UK holidaymakers are being urged to check, then double check, their holiday bookings are ATOL protected, after customers have been left out-of-pocket by bogus internet travel companies.
By law, every UK travel company which sells air holidays is required to hold an ATOL, which stands for Air Travel Organiser’s Licence.
Some scam websites are falsely displaying the ‘ATOL Protected’ logo – the sign which means UK air holiday passengers will be refunded or flown home if their travel company goes bust.
Furthermore the phoney travel sites, which look UK based are typically operated from abroad, are defrauding customers by taking their money and issuing fake airline documents – leaving them out-of-pocket, with nowhere to go.
Many customers lured by the unusually cheap flight prices, have reported there was no online credit card payment facility and, were instead asked to pay a deposit or the full amount via a bank transfer.
A steady stream of duped holidaymakers have been in touch with the UK’s specialist aviation regulator the Civil Aviation Authority (CAA) and dozens more have contacted trading standards teams and police forces across the country.
However bogus websites are often only active for a few weeks and can be operated in several countries, leaving it difficult for the authorities to track criminals down.
Stay Safe Advice
To reduce the chances of becoming victim, the CAA has the following advice
- Check the ATOL Protected logo is legitimate.
- All ATOL Protected logos should include a reference number which is four to five digits long, and may include a T at the start. If this number is not included, it could be a bogus travel firm.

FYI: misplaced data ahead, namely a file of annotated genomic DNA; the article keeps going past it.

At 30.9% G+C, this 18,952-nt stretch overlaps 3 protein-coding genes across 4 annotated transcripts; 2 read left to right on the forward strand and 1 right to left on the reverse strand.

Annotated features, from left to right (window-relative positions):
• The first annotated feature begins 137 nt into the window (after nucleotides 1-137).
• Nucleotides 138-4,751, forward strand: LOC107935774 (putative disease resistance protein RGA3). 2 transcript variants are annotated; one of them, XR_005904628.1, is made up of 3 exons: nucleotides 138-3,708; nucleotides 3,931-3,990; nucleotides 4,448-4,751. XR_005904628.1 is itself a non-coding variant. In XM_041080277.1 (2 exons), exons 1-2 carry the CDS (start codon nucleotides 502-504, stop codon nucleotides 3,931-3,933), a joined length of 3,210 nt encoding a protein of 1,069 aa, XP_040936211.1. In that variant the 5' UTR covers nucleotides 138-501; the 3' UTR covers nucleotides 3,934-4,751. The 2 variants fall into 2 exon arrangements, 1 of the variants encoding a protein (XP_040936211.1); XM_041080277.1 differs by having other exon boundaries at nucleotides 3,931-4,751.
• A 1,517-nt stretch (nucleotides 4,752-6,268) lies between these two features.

- Input this reference number and/or the on-line travel company name, into the “Check an ATOL database”, which has a list of all ATOL registered companies.
- Make sure you receive an ATOL certificate. On booking your flight-inclusive package, or flight plus accommodation, all ATOL protected UK travel companies must now issue an ATOL certificate as soon as the consumer pays any money towards their trip.
- Don’t part company with your money if you have any doubts about an online travel company.
Bogus websites & the Signs to Look Out For
- The ATOL Protected logo may not include the four or five digit licence reference number.
- Unusually cheap flights advertised to all parts of the world.
- Poor contact details. Advertised telephone is not answered and has few if any other contact details, such as an address.
- No online payment facility and customers are asked to pay for their flight bookings by bank transfer.
• Once a deposit/fee has been paid, consumers are told the cost has gone up or asked to pay extra.
• The consumer may receive a document referring to a reservation rather than a confirmed flight ticket or does not receive anything at all.
• And just because a website ends in .co.uk or a contact telephone number has a London dialling code, this does not always mean they are UK based – both of these can be operated from abroad.
The Association of Chief Police Officers recently released figures relating to all UK online tickets scams.
The data showed £3.7 million was handed over to fraudsters in 2013, for a range of tickets including concert, festival and flight tickets. The data revealed 1,015 scam flight ticket sales had been reported, accounting for 22% of total scam sales.
Have You Been A Victim of a Bogus Holiday Company?
Anyone who feels they have been the victim of a bogus holiday company and has lost money should contact the Citizens Advice Bureau, which works with trading standards teams across the country to investigate fraud. In addition you can report fraud and internet crime to Action Fraud.
As part of a wider strategy, the National Trading Standards eCrime Team has been set up to protect consumers and businesses from the rising levels of internet crime and online fraud.
More information on how to make sure your holiday is ATOL protected is available at www.packpeaceofmind.co.uk.